Yemeni President Ali Abdullah Saleh's half-brother defected today, deploying troops to protect demonstrators. Friday's unprecedented violence led eight diplomats to resign.
Several of Yemen’s top military commanders – including President Ali Abdullah Saleh's half-brother – defected today, pledging to protect opposition demonstrators after unprecedented violence in Sanaa on Friday.
The defections, which follow the resignations of eight ambassadors over the weekend, remove a critical base of support for the 32-year leader. (Editor's note: The original version overstated how many people resigned this weekend.)
While protesters in Sanaa were jubilant, Yemenis and analysts expressed concern that the developments could foreshadow a military coup or the outbreak of war between the country’s fractured armed forces.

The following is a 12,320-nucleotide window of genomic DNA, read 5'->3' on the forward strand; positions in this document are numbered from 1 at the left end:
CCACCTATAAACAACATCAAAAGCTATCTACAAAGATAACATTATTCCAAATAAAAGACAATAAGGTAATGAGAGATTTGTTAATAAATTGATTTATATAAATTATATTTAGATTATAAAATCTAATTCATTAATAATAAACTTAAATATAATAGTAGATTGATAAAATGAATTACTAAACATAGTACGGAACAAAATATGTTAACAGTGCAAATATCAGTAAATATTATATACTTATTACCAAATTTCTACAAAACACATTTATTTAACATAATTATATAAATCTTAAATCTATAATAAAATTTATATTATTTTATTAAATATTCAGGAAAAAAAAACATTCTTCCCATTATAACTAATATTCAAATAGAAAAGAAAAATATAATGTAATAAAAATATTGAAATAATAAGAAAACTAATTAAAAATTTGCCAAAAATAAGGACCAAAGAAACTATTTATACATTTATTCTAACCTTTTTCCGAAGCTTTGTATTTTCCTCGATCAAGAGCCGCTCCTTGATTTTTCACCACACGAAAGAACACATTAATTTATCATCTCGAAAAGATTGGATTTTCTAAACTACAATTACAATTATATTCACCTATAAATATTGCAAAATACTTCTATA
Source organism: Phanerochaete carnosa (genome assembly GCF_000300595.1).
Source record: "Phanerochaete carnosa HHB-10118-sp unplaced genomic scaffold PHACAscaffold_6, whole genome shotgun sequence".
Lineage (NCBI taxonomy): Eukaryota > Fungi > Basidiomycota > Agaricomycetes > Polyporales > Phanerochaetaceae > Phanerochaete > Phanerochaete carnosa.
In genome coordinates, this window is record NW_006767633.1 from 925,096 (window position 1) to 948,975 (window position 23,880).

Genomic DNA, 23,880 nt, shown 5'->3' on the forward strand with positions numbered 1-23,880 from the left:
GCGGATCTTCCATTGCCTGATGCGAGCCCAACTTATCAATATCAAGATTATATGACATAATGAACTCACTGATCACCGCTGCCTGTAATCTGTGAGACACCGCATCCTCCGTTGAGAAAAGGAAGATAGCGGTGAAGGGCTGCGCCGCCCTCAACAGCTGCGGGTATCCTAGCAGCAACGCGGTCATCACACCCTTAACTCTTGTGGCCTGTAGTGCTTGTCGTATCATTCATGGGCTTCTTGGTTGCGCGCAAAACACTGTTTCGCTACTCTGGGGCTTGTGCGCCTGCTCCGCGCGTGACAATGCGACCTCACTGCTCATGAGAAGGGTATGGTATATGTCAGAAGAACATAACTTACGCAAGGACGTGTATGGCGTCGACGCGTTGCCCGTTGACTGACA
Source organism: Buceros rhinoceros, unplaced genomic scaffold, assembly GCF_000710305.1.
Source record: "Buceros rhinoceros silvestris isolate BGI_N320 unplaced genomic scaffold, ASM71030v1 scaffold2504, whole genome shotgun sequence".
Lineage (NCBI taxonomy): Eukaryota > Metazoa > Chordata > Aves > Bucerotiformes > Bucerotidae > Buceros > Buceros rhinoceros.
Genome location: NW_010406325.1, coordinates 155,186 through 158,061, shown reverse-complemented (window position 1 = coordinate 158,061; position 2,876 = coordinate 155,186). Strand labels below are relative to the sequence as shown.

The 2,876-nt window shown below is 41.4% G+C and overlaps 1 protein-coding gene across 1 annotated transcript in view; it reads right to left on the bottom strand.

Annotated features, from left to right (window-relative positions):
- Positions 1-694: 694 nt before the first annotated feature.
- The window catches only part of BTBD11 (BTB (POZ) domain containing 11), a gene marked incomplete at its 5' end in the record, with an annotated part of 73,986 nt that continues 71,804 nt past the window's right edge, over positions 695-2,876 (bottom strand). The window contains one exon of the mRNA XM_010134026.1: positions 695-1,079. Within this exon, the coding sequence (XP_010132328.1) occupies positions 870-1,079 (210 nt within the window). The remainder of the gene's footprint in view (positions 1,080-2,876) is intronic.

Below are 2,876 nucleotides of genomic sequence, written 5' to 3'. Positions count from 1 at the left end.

“Saleh’s options have been becoming more limited by the day," says Gregory Johnsen, a Yemen specialist at Princeton University. "Now there are two left – he can try to hang on, which will likely lead to bloodshed, or he can step down.”
For now, at least, Saleh appears determined to stay in power. His defense minister vowed today that the armed forces would remain faithful to Saleh.
“We will not allow under any circumstances an attempt at a coup against democracy and constitutional legitimacy, or violation of the security of the nation and citizens," said the statement, according to Reuters, which obtained a copy.
Maj. Gen. Ali Mohsen al-Ahmar, the president's half-brother and longtime ally until today, led the military defections with a televised news conference announcing that he had deployed forces to protect demonstrators.